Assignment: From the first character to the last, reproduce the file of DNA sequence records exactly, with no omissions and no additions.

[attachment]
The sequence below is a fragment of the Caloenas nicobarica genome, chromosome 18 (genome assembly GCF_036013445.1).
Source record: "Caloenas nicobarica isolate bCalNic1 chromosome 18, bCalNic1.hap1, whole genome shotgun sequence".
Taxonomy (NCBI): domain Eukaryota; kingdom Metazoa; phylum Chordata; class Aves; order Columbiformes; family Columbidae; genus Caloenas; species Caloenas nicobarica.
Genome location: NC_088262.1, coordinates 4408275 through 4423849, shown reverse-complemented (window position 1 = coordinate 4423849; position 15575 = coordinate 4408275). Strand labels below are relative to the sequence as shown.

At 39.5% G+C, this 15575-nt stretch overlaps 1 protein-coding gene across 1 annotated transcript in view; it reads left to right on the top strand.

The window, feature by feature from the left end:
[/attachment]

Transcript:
The sequence below is a fragment of the Caloenas nicobarica genome, chromosome 18 (genome assembly GCF_036013445.1).
Source record: "Caloenas nicobarica isolate bCalNic1 chromosome 18, bCalNic1.hap1, whole genome shotgun sequence".
Taxonomy (NCBI): domain Eukaryota; kingdom Metazoa; phylum Chordata; class Aves; order Columbiformes; family Columbidae; genus Caloenas; species Caloenas nicobarica.
Genome location: NC_088262.1, coordinates 4408275 through 4423849, shown reverse-complemented (window position 1 = coordinate 4423849; position 15575 = coordinate 4408275). Strand labels below are relative to the sequence as shown.

At 39.5% G+C, this 15575-nt stretch overlaps 1 protein-coding gene across 1 annotated transcript in view; it reads left to right on the top strand.

The window, feature by feature from the left end: